AUDIO-VISUAL AND MAINTENANCE SERVICES University Policy No: AD2510 Classification: Administration Approving authority: Vice-President Finance and Operations Effective date: September, 2010 Supersedes for Audio Visual: services, equipment rental and maintenance on campus. DEFINITIONS For the purposes

  12. Instill Customer Confidence Control Costs Manage Business Growth Manage Operational and Business Risk

    E-Print Network [OSTI]

    Doty, Sharon Lafferty

    ! " # $# ! % " & ' " ( ) ( * + ( Instill Customer Confidence Control Costs Manage Business Growth Portfolios Monitor Customer Satisfaction Manage Cost of Capital , * + * - . Advise and Consult Develop Staff to deliver outstanding service anywhere, anytime Values: Collaboration · Diversity · Excellence · Innovation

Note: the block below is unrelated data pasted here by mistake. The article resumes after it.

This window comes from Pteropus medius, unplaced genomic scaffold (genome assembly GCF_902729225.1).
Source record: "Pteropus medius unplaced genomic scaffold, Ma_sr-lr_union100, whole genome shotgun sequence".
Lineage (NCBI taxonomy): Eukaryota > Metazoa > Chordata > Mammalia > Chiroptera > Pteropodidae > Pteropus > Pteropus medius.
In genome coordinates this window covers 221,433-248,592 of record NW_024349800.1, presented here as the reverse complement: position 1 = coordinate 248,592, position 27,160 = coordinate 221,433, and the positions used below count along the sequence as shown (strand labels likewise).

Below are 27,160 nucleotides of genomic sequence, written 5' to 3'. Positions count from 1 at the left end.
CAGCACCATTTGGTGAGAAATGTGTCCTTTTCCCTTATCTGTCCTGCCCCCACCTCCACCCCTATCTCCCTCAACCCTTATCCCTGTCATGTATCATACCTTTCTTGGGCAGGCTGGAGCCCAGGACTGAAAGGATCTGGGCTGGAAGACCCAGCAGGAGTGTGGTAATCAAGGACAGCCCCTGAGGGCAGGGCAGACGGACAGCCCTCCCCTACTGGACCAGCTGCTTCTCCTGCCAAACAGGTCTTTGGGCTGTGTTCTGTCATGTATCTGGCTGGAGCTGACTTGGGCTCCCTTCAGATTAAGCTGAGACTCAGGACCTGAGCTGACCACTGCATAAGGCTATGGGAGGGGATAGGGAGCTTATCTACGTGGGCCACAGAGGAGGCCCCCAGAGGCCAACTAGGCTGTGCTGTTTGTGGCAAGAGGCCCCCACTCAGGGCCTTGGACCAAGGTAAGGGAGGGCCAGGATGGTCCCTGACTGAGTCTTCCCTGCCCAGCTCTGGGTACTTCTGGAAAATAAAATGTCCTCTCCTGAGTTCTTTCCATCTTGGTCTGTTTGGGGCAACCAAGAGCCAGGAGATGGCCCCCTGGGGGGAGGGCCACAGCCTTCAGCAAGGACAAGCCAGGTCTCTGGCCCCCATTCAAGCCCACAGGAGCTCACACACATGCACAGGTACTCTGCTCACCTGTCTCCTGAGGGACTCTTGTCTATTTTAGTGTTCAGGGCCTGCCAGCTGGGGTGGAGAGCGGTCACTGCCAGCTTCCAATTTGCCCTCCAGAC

13. Costs and Economies of Size in Texas-Oklahoma Cattle Feedlot Operations

    E-Print Network [OSTI]

    Dietrich, Raymond A.

    1969-01-01

    storage facilities, water system, feed distri- 1 bution equipment, transportation equipment and i Imd. munted for about 55 percent of the fed cattle mar- Annual fixed costs - depreciation, interest, taxes, insurance, repairs and fixed labor... and ............................................ I Total Fixed Costs 2? ........................... Summary and Selected Implications .?i 1 Appendix A: Supplementary Tables ........................ 19 Appendix B: Procedure for Estimating Depreciation Costs and Classification ! of Feedlot...

  14. FIELD TEST PROGRAM TO DEVELOP COMPREHENSIVE DESIGN, OPERATING, AND COST DATA FOR MERCURY CONTROL SYSTEMS

    SciTech Connect (OSTI)

    Michael D. Durham

    2003-05-01